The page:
Learning to Ride ATV After 30 Years of Dirt Biking
By Midwest Traction on August 14, 2017
Last month, my family and a group of friends snuck off to a riding spot called Pole Hill near Estes Park, Colorado, some of us on quads and others on dirt bikes. I rode my dirt bike, but switched over to the ATV later, learning a lot about the requirements for handling it.
The Riding Area
About 150 yards from the trail head, a large boulder field litters on a long uphill climb. The trail was full of water crossings, downhills, uphills, basketball-sized rocks and forest riding. It's not long; maybe 9 miles, and while I have seen larger, but this one offered plenty of obstacles.
The ATV Ride
After the first time round, some riders decided to call it. I wanted to try the quad, so I donned my helmet and hopped on. The same obstacles that I handled easily on the motorcycle gave me some troubles on the quad. I wasn't afraid; I was unsure how to maneuver and what to expect from my machine. How would the balloon-like ATV tires compensate for the terrain?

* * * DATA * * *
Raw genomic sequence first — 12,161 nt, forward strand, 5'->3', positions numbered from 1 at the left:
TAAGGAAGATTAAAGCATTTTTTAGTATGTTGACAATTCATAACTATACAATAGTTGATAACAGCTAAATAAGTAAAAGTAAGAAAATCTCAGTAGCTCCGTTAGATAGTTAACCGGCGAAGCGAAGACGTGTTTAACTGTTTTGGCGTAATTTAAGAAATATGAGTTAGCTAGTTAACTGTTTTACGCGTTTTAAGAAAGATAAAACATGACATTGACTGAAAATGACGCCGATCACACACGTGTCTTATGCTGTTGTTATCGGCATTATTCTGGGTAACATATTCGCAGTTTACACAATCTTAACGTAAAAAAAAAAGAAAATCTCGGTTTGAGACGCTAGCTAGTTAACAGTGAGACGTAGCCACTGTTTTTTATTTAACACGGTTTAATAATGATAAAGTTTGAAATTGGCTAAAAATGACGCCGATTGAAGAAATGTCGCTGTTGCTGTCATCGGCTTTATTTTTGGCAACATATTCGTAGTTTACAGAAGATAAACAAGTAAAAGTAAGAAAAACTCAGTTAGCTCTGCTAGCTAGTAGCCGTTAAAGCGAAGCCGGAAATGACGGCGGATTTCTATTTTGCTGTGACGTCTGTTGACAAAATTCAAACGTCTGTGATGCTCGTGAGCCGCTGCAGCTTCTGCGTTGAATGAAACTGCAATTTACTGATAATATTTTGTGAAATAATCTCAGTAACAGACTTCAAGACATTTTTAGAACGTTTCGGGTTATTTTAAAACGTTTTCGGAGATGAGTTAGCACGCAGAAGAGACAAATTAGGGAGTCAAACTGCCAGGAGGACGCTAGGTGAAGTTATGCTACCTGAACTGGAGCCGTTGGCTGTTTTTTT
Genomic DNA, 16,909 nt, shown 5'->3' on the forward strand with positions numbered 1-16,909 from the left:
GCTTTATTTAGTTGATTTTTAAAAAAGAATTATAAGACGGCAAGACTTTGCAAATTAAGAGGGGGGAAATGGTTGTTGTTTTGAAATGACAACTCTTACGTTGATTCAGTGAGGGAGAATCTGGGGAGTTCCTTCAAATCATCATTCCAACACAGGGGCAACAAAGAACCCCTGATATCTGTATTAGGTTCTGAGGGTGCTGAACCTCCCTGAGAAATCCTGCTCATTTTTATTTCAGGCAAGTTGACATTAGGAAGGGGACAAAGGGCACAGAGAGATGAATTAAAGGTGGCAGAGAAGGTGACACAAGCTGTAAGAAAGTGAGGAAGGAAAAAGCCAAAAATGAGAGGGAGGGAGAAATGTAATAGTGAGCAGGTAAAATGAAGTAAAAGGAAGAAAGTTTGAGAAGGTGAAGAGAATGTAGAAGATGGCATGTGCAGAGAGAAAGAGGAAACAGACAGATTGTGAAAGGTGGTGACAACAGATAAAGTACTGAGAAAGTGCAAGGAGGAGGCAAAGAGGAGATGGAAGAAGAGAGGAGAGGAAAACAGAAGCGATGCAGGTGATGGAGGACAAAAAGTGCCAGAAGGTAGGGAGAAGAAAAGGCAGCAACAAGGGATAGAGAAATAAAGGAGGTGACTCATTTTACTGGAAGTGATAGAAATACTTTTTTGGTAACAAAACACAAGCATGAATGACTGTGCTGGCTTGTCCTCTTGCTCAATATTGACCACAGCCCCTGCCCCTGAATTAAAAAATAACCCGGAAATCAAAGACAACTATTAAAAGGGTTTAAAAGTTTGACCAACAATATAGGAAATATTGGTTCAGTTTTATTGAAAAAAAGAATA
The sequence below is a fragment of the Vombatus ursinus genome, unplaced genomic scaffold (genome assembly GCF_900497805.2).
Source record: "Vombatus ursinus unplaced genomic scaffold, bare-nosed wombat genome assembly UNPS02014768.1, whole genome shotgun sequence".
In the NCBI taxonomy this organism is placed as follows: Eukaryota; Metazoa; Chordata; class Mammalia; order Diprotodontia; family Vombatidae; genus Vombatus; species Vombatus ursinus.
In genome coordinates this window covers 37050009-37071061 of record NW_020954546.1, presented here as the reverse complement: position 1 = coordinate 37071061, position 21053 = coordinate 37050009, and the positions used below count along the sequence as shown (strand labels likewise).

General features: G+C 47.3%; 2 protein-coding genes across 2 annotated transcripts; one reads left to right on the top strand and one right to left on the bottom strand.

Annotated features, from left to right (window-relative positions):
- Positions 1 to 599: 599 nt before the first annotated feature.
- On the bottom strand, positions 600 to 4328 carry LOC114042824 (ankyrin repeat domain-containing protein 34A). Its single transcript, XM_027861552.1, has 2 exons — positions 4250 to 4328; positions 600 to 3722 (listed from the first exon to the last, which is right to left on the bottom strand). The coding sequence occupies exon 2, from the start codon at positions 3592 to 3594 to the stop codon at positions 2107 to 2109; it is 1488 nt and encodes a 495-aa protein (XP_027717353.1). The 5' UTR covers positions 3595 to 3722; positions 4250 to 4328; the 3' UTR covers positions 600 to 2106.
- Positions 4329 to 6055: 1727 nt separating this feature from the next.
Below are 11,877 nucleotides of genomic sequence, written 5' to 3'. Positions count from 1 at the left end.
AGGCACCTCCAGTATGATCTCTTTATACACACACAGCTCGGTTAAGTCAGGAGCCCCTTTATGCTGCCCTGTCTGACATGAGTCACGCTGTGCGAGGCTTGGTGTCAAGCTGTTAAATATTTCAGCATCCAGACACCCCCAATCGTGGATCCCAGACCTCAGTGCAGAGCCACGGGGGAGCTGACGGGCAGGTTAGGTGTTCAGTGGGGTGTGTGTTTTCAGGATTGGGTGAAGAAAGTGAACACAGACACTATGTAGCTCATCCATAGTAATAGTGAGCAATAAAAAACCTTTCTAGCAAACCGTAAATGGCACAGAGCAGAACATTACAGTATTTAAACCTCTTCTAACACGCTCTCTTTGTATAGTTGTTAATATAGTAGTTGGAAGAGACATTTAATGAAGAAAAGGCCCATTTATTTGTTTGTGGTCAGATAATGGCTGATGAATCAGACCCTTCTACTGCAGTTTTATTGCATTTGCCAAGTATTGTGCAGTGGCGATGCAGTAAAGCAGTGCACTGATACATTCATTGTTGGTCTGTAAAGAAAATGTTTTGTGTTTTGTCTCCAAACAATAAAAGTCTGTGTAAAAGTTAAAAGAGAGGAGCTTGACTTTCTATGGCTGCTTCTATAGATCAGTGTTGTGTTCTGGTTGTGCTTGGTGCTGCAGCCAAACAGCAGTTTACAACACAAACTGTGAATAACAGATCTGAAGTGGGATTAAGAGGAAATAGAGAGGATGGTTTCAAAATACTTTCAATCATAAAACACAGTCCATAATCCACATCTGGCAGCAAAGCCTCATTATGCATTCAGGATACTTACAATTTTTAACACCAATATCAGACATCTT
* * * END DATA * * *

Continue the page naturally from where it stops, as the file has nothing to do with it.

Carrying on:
On the motorcycle, I know when to stand, lean, throttle and brake; on the quad, I’m still learning. I’m not sure which way to lean or when to stand. I have a pretty good handle on shifting, at least. I enjoy it in spite of the learning curve; I find it more relaxing than my motorcycle, and I'm not as tired after a long ride.
On the final ride, we bounced our way up the boulder-covered hill. My first thought? Good thing the Carlisle ATV tires are in good shape! The hill really put them to the test!
After spending about an hour on the trail, we decided to be done for the day. This small ATV trail system offered a variety of obstacles that provide training for bigger, multiple day trips. While I'm still learning how to position my body to maximize the ATV tire performance, I thoroughly enjoyed not being nearly as sore after ATV excursions.
I'm amazed in the difference between my bike and the ATV. After thirty years of riding dirt bikes, I am making the transition into quads.